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Online Education

With nearly 7 million students taking at least one online course, understanding best practices for teaching online is critical. Turn to Faculty Focus for news on the latest trends in online education.


June 20 - Effective Feedback Strategies for the Online Classroom

By: in Online Education

Feedback is more than post-assignment commentary. When employed correctly, feedback can impact students on a variety of levels. It helps direct what they should do with their time, how they should feel about their efforts, whether their motivation level is appropriate, whether they are meeting expectations, and more.

Because feedback serves so many purposes in the online classroom, it is important for instructors to consider how feedback is provided, when it is offered, how it is focused or targeted, and what is considered in the feedback.


May 30 - Five Things Online Students Want from Faculty

By: in Online Education

Through regular student feedback, Jennifer Luzar, associate professor of language arts at Northwood University, has compiled the following things students want in their online courses and ways that she has adapted her instruction accordingly.

1. Quick responses – From the time she started teaching online, Luzar has made it a point to respond as soon as possible to her students. The typical reply from students is, “Wow! Thanks for the quick response,” as if this is not usually the case. “I used to be surprised by that because I feel that as online instructors it is our responsibility to try to get back to these people as quickly as possible,” Luzar says.


May 20 - Promoting Students’ Self-Efficacy in the Online Classroom

By: in Online Education

As online education enrollment increases, (Allen & Seaman, 2011), innovative practices are needed to improve quality instruction. One area that needs further exploration is that of promoting online students’ self-efficacy. In this article we examine the concept of self-efficacy, as it pertains to the online classroom, and offer practical suggestions for online instructors.


May 13 - Using Self-Determination Theory to Improve Online Learner Motivation

By: in Online Education

According to self-determination theory, a theory developed by Deci and Ryan, three basic psychological needs affect motivation: autonomy, competence, and relatedness. Susan Epps, associate professor of Allied Health Sciences, and Alison Barton, associate professor of Teaching and Learning, both at East Tennessee State University, have used this theory to develop ways to improve online learner motivation.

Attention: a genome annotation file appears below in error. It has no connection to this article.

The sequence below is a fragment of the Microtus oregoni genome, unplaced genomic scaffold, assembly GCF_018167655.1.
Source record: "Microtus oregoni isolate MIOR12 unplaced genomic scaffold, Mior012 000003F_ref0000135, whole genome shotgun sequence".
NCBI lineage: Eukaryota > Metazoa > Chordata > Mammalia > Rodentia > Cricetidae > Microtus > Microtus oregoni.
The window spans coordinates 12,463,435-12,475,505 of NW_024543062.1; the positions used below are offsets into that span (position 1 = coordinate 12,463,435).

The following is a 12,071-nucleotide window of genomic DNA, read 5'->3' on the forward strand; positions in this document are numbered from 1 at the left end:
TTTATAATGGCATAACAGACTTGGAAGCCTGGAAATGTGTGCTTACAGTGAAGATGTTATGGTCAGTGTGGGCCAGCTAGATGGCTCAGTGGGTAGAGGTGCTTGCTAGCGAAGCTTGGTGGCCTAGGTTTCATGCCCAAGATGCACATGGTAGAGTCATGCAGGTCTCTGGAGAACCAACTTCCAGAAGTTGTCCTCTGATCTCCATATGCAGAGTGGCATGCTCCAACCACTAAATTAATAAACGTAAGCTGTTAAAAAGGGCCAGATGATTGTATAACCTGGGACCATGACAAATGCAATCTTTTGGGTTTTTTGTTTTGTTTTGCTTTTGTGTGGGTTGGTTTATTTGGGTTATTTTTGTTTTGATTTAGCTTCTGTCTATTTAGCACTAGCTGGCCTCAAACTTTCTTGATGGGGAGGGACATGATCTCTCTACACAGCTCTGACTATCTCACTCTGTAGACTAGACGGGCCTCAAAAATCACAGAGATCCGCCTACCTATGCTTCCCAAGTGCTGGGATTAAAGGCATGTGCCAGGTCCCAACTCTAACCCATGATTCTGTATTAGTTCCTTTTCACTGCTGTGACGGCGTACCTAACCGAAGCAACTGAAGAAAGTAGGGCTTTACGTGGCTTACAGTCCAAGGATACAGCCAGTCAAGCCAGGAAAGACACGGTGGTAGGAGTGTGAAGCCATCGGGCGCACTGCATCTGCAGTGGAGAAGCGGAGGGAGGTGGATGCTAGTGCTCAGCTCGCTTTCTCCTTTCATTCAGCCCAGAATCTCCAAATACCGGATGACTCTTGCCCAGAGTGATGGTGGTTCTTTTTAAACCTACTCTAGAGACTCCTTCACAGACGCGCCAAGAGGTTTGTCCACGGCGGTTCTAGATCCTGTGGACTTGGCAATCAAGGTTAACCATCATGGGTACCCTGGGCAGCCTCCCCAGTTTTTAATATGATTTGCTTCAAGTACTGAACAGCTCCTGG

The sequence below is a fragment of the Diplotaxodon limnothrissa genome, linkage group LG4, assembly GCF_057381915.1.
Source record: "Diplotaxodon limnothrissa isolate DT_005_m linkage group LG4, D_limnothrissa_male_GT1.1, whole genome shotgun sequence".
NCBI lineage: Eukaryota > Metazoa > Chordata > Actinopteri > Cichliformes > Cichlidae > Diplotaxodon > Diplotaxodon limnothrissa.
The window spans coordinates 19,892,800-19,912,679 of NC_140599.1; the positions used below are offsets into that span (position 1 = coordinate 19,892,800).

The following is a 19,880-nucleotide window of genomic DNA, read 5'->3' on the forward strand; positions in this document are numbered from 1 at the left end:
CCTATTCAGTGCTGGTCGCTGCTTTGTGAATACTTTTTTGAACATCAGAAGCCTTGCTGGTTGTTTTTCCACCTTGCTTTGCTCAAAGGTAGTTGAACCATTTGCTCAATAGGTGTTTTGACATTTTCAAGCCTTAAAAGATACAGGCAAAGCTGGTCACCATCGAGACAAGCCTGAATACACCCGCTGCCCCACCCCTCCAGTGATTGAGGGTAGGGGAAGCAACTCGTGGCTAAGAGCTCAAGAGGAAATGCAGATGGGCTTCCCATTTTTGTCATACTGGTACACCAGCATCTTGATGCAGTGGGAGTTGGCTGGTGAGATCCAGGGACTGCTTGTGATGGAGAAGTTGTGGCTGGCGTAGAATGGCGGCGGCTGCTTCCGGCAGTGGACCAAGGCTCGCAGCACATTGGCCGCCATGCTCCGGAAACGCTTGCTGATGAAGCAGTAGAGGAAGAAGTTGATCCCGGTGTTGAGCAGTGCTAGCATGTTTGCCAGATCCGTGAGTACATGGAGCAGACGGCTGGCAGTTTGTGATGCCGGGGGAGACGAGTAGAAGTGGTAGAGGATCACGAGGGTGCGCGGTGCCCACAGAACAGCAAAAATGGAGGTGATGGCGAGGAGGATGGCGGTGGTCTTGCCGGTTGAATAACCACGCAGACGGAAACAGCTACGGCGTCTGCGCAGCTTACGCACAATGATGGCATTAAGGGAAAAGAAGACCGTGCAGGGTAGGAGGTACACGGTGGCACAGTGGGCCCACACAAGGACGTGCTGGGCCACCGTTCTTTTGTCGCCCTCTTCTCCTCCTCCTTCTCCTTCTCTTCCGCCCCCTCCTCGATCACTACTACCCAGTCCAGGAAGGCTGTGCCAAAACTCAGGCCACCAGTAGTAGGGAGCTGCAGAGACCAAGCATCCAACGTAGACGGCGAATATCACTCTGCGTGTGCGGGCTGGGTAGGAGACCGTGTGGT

April 29 - Integrating Technology into the Online Classroom, Part II

By: in Online Education

In Part I of this article, we wrote about the value in collaborating with peers. Here we conclude the piece by sharing with you the steps we followed in forming our group, while offering advice on how a similar approach could work on your campus.


April 28 - Integrating Technology into the Online Classroom, Part I

By: in Online Education

Most of us have encountered students who struggle with a particular course objective or assignment. Finding innovative ways to help students break through these barriers to learning is a common challenge for all educators at any level. This problem may be exacerbated in the online classroom due to the geographically dispersed participants and asynchronous learning environment, however, it can be overcome.


April 24 - Discussion Board Audit—A Metacognitive, Wrap-up Assignment

By: in Online Education

When Hayley Lake, lecturer at Eastern Washington University, got the opportunity to develop an online version of Survey of Alcohol & Drug Problems, a multidisciplinary course that draws students from a variety of majors and backgrounds, she knew that online discussions would be an essential feature of the course. She had taught the course in the face-to-face environment and saw a lot of room for improvement—despite the diversity of students and the inherent potential for lively discussions, the course lacked engagement and rigor.


April 22 - One is the Loneliest Number: Helping Doctoral Students Build Connections Online

By: in Online Education

The online learning environment, no matter how robust the platform, does not fully address the isolation many students feel. This environment can be especially isolating for doctoral students. In traditional programs, particularly those with cohort models, students engage with one another through their courses, and many form groups and lasting friendships. Groups might meet or communicate on a regular basis to share their progress; edit/proofread dissertation drafts; solicit ideas, strategies, and advice; and even to vent about their challenges, frustrations, and lack of sufficient progress. Students with shared research interests, albeit rare in small cohorts and interdisciplinary programs, are even more fortunate to form this bond.


April 14 - Moving a Face-to-Face Course Online without Losing Student Engagement

By: in Online Education

The rapid growth and popularity of online learning is necessitating the creation of online courses that actively engage learners. Research has shown that effective integration of multimedia that is content relevant and pedagogically sound can be a valuable teaching tool for facilitating student learning (Mandernach, 2009).


April 8 - Encouraging Online Learner Participation

By: in Asynchronous Learning and Trends, Online Education

Sustained, high-quality student participation usually doesn’t happen on its own in the online learning environment. The instructor needs to model participation, create assignments that encourage it, and foster an environment that supports it. Here are some ways that I promote student participation in my online courses.


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